That’s the hidden cost of anger. It evolves. It festers. And it spins a web around your heart (Ecclesiastes 7:9). Because unloading frustration feels so good to the flesh, it masquerades as your friend, but in reality, anger is your worst enemy.

Cease from anger and forsake wrath,” wrote the psalmist. Why? Because “it leads only to evildoing” (Psalms 37:8). Once you give anger an open door to your heart, it will muscle its way into every room of the house and cause trouble in every area of your life! It will pollute your thinking and every aspect of your character and personality. “Watch over your heart with all diligence,” the Word says, “for from it flow the springs of life” (Proverbs 4:23).

Anger is lethal and you must recognize it as such. No matter how big or how little your anger problem is, you must overcome it before it overcomes you.

Obedience in this area is not an option, but a command from God. Colossians 3:8 says, “But now you also, put them all aside: anger, wrath, malice, slander and abusive speech from your mouth.”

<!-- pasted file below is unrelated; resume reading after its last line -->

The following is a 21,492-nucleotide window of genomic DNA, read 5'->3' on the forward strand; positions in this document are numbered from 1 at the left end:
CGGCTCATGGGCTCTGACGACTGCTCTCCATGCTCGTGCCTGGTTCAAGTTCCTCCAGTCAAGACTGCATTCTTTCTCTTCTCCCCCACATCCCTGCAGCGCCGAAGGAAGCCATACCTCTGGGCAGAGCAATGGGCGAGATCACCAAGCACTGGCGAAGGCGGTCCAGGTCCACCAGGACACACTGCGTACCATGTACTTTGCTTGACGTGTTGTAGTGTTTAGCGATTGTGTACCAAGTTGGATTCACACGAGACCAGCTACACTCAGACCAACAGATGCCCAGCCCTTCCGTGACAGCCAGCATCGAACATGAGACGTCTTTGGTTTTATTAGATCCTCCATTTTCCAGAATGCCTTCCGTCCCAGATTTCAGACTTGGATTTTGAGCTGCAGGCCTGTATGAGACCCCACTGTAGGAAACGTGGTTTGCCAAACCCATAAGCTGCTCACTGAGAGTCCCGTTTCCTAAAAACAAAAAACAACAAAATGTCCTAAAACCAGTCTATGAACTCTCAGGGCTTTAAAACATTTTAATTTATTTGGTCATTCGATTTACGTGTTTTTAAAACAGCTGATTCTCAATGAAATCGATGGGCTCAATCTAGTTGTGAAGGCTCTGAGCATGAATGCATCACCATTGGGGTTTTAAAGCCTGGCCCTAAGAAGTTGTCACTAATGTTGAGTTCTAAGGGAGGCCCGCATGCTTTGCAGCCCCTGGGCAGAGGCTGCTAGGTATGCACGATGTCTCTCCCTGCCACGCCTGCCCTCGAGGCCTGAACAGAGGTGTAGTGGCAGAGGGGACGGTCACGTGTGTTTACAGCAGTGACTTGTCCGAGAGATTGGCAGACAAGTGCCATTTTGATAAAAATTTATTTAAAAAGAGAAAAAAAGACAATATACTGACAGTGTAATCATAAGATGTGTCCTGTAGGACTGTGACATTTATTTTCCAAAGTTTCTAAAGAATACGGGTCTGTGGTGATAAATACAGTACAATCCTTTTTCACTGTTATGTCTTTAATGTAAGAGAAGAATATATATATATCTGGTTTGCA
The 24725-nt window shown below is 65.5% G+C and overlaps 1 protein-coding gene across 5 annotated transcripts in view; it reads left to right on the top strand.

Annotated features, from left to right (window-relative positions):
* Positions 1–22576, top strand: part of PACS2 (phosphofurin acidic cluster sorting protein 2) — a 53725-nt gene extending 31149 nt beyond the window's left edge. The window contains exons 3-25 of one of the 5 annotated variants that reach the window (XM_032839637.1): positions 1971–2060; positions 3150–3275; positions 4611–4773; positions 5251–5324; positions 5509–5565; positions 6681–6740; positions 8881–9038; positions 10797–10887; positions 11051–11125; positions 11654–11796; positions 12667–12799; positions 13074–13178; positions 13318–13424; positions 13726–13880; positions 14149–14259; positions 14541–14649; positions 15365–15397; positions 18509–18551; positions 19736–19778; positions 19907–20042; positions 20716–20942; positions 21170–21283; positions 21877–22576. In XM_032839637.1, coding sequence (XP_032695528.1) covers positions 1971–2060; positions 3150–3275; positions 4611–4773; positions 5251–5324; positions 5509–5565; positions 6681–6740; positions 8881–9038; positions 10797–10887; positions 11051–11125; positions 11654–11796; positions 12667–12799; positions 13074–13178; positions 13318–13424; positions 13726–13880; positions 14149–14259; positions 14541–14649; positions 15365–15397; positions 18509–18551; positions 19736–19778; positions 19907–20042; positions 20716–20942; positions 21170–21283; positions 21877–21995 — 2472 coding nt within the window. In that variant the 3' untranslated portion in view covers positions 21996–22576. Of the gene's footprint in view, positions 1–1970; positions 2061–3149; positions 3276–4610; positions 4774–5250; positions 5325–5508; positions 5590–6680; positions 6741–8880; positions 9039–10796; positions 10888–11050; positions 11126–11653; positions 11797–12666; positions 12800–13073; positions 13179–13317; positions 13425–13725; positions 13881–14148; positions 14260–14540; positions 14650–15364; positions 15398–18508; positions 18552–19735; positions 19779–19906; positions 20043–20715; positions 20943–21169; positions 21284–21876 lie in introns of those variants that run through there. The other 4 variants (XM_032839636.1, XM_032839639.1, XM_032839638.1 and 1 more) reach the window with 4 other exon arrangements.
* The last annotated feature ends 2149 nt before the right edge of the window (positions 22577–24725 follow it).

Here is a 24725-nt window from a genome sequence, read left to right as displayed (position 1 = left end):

John 14:15 says that if we truly love Jesus, we must keep His commandments. Uncontrolled, self-centered anger is a sin. Therefore, if you love Jesus, you must put anger aside. If you don’t, your love for Jesus isn’t love at all.

And how does a believer put anger aside? Start by identifying your sin.

  • Stop denying or rationalizing and justifying your anger—only then can you hear what God is saying to you about anger
  • Study what the Bible says about anger—its cost and its curses

Look closely at the verses that seem to jump off the page. Meditate on them in your prayer time. Write them on index cards and post them around the house to remind you of what God says about anger.

  • Saturate yourself with the Word of God until the scales fall off your eyes and the danger and ugliness of your behavior is clearly visible to you

You will hate what you see. The truth will disgust you, if not horrify you. But only then will you be motivated to deal with your anger.

Come back next week to read more from this classic teaching series